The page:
Genetic distances between the gene pools of ATAB and reference populations

The black cloud is the Armenians. Zooming in, these results show the mixed Armenian – Turkish ancestry that GPS Origins identified since ATAB sits right in the midst of this Armeno-Turkish cloud.


Genetic distances between the gene pools of ATAB, Armenians, and Turks

ATAB asked if he is AJ, not an atypical question. My findings and opinion on the matter were summarized in (Elhaik 2016). Genetic Jewishness tests are fabrications, alternative facts if you will. They are not real. It is possible, however, to test ATAB’s clustering with other Jewish communities. Using the same exact threshold as before, ATAB clusters nicely with Caucasus and Near Eastern Jews (who cluster with Turks non-Jews). You can see that Turkish Jews are so diverse that they embody AJs and connect them with the Caucasus – Near Eastern cluster.


Genetic distances between the gene pools of ATAB and Eurasian Jews

Let us add some Turks from Trebizond to the mix.


Genetic distances between the gene pools of ATAB, Turks, and Eurasian Jews

The plot is now flipped, but don’t let it confuse you. Interestingly, the Trebizond Turks cluster with both the left (Caucasus\Near Eastern) and right clusters (Morocco, Turkish, and Ashkenazic Jews). ATAB is positioned on the left cluster at the point that reaches to the right one, again, probably due to some Armenian heritage that seem to have affected some, but not all of the Turks from that region.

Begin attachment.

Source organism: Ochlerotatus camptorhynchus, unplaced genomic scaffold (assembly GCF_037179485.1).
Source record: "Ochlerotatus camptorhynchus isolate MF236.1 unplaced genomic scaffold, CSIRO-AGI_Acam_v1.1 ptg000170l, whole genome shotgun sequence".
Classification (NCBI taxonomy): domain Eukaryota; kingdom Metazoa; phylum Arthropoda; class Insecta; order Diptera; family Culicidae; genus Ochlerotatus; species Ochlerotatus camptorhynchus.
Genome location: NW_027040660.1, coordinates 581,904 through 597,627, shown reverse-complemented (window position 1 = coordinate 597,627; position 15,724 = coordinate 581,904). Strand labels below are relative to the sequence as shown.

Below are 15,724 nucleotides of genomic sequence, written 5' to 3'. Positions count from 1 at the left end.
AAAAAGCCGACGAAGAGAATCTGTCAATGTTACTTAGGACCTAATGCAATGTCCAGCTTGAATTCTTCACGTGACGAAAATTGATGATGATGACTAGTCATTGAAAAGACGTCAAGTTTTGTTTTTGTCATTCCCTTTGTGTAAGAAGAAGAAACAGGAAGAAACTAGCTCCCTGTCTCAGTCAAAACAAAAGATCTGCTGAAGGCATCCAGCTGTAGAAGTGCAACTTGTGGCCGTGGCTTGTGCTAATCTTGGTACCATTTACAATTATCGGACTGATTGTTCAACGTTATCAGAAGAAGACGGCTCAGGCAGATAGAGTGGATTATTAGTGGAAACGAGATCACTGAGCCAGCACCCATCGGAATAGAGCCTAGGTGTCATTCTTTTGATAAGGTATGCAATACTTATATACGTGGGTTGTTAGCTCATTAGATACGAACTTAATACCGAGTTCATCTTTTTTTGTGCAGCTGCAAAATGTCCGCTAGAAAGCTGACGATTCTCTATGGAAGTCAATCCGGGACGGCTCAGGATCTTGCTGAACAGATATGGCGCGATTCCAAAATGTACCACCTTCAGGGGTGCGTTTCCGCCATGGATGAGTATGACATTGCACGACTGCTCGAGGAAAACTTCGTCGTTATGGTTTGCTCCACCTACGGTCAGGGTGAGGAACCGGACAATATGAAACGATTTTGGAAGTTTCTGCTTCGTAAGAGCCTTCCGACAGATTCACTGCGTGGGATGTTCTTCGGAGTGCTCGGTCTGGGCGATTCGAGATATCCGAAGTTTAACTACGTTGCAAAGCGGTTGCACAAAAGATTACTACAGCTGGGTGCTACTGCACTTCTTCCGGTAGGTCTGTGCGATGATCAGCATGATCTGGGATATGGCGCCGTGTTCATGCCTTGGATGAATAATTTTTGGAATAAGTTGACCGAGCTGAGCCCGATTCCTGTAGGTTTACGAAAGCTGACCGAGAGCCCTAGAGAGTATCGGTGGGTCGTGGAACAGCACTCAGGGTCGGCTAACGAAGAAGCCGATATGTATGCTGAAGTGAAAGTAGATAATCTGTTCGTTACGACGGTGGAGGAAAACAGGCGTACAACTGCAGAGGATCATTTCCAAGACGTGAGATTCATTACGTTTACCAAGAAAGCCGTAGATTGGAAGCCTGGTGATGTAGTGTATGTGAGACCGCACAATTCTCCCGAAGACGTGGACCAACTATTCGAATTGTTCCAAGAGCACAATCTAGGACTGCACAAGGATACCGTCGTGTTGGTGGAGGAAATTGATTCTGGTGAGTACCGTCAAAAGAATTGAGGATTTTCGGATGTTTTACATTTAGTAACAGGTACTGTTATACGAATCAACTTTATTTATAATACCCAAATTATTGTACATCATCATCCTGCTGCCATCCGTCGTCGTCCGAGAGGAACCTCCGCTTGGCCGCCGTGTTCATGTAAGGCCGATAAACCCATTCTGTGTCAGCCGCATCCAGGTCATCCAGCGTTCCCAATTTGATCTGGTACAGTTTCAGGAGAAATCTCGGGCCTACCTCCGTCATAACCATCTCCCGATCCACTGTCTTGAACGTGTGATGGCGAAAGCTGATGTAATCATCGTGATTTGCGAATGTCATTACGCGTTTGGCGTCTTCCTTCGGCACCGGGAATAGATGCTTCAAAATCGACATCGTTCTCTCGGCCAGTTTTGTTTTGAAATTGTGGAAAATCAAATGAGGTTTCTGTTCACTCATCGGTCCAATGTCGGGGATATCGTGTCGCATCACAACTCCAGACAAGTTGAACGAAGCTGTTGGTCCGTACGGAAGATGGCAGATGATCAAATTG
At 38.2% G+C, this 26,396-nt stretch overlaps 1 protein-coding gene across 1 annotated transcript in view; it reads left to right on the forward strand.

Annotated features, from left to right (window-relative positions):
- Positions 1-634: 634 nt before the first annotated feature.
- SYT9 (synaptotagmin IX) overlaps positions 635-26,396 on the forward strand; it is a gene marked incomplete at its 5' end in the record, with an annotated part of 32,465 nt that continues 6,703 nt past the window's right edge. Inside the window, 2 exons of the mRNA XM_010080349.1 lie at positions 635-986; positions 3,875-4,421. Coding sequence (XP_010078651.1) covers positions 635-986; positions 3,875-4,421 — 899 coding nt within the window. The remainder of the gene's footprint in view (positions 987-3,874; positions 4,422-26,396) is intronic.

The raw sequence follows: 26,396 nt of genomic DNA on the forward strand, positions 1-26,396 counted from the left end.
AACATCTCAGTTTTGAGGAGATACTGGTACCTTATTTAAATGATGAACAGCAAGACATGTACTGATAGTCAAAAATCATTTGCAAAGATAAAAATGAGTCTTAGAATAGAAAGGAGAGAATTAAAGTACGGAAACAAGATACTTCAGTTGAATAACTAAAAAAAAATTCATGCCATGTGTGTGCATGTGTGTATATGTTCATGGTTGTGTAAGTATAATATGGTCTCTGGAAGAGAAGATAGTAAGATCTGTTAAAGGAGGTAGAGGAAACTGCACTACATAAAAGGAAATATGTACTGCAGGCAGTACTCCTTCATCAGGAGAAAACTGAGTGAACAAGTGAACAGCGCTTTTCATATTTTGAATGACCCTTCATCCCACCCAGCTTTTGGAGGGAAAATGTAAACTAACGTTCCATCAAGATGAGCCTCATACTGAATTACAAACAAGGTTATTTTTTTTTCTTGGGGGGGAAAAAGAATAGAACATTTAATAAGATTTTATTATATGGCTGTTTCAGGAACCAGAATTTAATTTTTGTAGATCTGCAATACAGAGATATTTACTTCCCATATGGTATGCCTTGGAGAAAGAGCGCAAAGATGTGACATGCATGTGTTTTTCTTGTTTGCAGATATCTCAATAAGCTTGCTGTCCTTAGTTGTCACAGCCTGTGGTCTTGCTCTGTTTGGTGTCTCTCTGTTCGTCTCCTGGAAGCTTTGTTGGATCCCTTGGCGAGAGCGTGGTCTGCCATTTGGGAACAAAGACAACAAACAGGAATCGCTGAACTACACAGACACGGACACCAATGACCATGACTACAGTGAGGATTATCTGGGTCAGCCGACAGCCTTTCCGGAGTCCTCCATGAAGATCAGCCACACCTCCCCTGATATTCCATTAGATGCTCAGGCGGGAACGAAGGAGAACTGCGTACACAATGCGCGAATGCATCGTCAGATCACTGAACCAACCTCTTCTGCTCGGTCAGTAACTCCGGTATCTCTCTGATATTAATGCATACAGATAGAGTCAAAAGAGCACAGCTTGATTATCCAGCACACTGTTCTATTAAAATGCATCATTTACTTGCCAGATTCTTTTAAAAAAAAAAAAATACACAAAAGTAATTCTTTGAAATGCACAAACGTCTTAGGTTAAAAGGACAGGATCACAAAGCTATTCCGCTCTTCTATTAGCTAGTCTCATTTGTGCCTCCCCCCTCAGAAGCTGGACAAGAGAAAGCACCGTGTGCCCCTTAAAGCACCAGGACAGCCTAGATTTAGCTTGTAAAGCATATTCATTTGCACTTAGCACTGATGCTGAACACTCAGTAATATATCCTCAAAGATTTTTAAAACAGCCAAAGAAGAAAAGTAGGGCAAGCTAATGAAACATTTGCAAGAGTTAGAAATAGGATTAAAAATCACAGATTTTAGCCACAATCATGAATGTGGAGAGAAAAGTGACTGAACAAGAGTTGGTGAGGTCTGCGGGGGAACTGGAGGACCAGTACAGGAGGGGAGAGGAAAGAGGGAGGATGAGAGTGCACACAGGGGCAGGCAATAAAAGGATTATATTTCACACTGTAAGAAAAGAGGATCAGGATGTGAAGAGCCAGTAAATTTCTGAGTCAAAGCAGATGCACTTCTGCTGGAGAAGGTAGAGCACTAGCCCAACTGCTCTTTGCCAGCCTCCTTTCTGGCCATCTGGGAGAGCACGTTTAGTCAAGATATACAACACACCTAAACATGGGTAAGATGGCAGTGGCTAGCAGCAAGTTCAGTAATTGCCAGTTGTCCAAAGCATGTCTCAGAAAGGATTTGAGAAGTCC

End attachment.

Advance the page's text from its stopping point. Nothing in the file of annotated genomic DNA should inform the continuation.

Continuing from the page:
Can ATAB be considered an Ashkenazic non-Jew? That depends on your definition. He is clearly very close to the cloud dominated by AJs, but 1000 years of uneven mixing may have shifted the gene pools just enough to create some differences. Nonetheless, these results do support our hypothesis on the origin of Ashkenazic Jews in Ancient Ashkenaz. If results from people like ATAB would become available, the gap between the two clusters would no doubt be filled with Northeastern Turks whose stories would help us better understand the event that took place in the region past the 6th century. I would be very curious to see the results of his family, particularly those along the red line.